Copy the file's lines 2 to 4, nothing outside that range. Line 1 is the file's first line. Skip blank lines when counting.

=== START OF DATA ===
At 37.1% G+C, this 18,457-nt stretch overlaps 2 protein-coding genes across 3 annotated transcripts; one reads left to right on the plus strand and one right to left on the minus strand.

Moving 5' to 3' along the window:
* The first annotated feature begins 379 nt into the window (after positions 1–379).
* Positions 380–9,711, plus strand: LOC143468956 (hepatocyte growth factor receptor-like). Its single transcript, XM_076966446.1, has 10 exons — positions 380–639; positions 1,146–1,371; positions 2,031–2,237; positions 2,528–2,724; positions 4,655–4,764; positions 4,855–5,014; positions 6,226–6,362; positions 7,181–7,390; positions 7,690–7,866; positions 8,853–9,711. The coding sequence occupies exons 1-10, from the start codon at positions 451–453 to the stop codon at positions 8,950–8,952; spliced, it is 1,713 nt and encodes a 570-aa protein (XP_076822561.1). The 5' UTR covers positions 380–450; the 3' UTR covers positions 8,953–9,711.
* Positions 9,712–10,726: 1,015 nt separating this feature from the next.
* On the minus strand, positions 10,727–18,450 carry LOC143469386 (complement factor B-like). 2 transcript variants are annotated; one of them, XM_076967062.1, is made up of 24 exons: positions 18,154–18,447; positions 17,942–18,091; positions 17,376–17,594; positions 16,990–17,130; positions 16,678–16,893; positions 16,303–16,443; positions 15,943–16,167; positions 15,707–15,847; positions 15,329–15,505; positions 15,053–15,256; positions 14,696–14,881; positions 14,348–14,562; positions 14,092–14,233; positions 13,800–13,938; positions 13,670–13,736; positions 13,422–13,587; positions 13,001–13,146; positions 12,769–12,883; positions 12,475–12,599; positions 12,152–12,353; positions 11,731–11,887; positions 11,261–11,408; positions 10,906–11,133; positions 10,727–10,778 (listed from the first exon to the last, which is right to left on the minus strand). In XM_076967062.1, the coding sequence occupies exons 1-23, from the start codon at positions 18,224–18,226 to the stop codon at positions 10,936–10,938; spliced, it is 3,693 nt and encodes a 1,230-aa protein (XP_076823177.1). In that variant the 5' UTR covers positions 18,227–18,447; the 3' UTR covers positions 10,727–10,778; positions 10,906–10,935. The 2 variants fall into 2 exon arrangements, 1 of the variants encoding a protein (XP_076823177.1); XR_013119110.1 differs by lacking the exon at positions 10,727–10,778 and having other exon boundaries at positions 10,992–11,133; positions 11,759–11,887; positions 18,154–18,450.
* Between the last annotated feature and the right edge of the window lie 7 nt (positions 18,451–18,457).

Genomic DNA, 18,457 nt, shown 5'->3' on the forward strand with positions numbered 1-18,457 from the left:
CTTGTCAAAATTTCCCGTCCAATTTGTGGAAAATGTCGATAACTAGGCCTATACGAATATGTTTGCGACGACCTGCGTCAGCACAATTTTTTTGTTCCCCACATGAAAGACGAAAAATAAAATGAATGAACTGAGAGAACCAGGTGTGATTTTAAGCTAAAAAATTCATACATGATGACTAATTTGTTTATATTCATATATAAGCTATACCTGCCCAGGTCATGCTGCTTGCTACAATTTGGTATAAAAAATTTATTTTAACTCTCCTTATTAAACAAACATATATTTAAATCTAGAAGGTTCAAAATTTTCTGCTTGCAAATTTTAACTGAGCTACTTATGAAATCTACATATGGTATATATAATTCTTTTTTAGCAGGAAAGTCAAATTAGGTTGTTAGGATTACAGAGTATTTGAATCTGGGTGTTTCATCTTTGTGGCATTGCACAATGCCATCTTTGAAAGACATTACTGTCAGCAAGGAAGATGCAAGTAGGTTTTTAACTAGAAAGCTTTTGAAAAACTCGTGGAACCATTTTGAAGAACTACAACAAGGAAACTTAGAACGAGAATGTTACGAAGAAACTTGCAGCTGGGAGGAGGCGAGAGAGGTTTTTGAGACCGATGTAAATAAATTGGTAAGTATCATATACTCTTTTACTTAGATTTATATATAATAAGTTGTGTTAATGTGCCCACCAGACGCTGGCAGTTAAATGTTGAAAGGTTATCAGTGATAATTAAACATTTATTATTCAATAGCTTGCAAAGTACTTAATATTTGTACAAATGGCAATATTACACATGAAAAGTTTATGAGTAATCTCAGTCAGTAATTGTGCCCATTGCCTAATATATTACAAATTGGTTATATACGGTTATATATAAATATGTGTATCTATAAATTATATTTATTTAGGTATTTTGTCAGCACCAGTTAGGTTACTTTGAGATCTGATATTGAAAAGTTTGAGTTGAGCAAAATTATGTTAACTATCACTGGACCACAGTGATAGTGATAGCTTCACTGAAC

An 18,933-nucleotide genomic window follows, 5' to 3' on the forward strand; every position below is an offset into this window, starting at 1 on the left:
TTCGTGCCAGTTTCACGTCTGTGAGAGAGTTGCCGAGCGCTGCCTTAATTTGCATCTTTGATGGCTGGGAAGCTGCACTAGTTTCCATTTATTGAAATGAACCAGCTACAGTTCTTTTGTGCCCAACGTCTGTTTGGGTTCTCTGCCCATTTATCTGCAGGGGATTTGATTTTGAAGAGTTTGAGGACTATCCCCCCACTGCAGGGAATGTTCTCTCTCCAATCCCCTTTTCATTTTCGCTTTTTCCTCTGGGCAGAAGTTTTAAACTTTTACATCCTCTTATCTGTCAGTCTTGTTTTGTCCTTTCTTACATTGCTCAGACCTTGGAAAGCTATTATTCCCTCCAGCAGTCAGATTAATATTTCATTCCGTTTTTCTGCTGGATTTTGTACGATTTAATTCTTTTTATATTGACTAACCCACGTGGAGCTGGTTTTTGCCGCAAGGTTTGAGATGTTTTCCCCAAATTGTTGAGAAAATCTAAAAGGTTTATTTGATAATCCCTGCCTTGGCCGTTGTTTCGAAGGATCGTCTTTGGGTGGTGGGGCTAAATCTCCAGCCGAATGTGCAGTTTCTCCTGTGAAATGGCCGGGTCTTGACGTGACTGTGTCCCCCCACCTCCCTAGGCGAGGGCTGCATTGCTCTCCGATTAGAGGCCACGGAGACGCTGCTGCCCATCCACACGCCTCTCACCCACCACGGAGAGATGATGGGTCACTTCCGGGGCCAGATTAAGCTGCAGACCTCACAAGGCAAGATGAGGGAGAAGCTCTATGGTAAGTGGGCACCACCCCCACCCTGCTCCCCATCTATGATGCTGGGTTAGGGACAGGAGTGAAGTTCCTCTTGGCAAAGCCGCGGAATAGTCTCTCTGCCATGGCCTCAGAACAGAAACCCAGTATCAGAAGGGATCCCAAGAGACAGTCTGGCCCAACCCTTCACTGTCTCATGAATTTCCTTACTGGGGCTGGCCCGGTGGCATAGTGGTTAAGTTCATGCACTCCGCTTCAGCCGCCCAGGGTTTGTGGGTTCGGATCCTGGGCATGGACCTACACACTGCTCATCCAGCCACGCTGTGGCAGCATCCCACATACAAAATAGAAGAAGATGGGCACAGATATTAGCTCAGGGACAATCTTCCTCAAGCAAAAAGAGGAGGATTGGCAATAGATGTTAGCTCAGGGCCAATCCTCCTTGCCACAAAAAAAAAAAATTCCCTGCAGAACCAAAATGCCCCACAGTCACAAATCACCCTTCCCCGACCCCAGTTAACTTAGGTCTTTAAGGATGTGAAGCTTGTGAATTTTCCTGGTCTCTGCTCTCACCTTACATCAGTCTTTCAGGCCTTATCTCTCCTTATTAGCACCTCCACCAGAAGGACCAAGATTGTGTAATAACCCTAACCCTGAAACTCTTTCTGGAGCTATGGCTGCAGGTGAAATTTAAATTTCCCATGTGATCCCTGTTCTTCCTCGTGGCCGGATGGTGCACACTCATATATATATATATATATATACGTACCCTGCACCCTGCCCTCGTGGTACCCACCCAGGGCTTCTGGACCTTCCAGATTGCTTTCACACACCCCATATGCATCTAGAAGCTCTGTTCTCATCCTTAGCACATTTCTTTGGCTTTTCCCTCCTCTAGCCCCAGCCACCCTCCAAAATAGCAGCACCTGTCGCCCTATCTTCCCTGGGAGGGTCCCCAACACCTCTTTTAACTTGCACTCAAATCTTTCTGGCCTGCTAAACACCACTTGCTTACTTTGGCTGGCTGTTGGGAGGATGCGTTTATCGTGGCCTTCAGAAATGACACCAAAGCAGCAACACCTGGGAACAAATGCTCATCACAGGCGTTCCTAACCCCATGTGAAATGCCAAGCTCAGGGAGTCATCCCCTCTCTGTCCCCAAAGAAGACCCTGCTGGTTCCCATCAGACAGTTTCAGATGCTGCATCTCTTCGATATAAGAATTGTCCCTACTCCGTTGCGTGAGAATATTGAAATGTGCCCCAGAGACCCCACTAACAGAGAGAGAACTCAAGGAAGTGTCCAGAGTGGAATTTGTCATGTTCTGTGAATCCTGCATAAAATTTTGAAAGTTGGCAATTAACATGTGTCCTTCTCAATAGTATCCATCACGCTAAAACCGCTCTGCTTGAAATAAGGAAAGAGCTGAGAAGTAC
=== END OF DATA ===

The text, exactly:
Moving 5' to 3' along the window:
* The first annotated feature begins 379 nt into the window (after positions 1–379).
* Positions 380–9,711, plus strand: LOC143468956 (hepatocyte growth factor receptor-like). Its single transcript, XM_076966446.1, has 10 exons — positions 380–639; positions 1,146–1,371; positions 2,031–2,237; positions 2,528–2,724; positions 4,655–4,764; positions 4,855–5,014; positions 6,226–6,362; positions 7,181–7,390; positions 7,690–7,866; positions 8,853–9,711. The coding sequence occupies exons 1-10, from the start codon at positions 451–453 to the stop codon at positions 8,950–8,952; spliced, it is 1,713 nt and encodes a 570-aa protein (XP_076822561.1). The 5' UTR covers positions 380–450; the 3' UTR covers positions 8,953–9,711.